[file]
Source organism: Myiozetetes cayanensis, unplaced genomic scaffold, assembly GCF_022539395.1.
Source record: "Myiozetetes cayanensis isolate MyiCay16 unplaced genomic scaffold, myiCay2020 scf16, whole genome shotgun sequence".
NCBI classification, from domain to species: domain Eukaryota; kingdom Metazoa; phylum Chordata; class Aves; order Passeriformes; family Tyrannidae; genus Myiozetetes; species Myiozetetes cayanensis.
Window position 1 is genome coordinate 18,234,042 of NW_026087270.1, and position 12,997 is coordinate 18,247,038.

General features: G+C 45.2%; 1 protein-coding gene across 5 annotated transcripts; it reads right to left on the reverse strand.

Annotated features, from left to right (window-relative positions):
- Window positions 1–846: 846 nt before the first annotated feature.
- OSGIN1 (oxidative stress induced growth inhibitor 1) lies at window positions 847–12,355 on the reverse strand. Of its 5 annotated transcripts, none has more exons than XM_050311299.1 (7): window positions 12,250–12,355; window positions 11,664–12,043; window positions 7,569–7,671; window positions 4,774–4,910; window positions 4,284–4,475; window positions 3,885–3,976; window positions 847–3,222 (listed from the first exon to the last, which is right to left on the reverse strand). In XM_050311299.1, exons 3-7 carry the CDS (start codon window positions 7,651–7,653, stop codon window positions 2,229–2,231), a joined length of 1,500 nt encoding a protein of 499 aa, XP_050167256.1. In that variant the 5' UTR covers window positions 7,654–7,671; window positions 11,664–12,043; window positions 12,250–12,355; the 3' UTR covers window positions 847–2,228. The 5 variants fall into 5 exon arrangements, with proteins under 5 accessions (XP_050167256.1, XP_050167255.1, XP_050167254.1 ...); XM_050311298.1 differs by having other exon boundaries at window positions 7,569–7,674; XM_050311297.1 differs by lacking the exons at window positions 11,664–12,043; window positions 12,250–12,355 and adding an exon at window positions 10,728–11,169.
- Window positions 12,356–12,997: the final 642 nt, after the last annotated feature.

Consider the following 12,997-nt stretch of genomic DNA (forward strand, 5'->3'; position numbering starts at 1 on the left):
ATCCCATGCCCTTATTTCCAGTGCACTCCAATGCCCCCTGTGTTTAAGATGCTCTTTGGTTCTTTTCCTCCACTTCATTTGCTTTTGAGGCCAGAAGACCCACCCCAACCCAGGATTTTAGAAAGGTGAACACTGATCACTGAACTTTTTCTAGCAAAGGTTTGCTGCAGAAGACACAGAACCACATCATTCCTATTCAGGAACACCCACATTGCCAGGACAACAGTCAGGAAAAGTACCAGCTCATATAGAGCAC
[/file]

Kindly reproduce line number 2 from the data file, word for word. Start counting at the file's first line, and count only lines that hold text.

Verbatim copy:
Source record: "Myiozetetes cayanensis isolate MyiCay16 unplaced genomic scaffold, myiCay2020 scf16, whole genome shotgun sequence".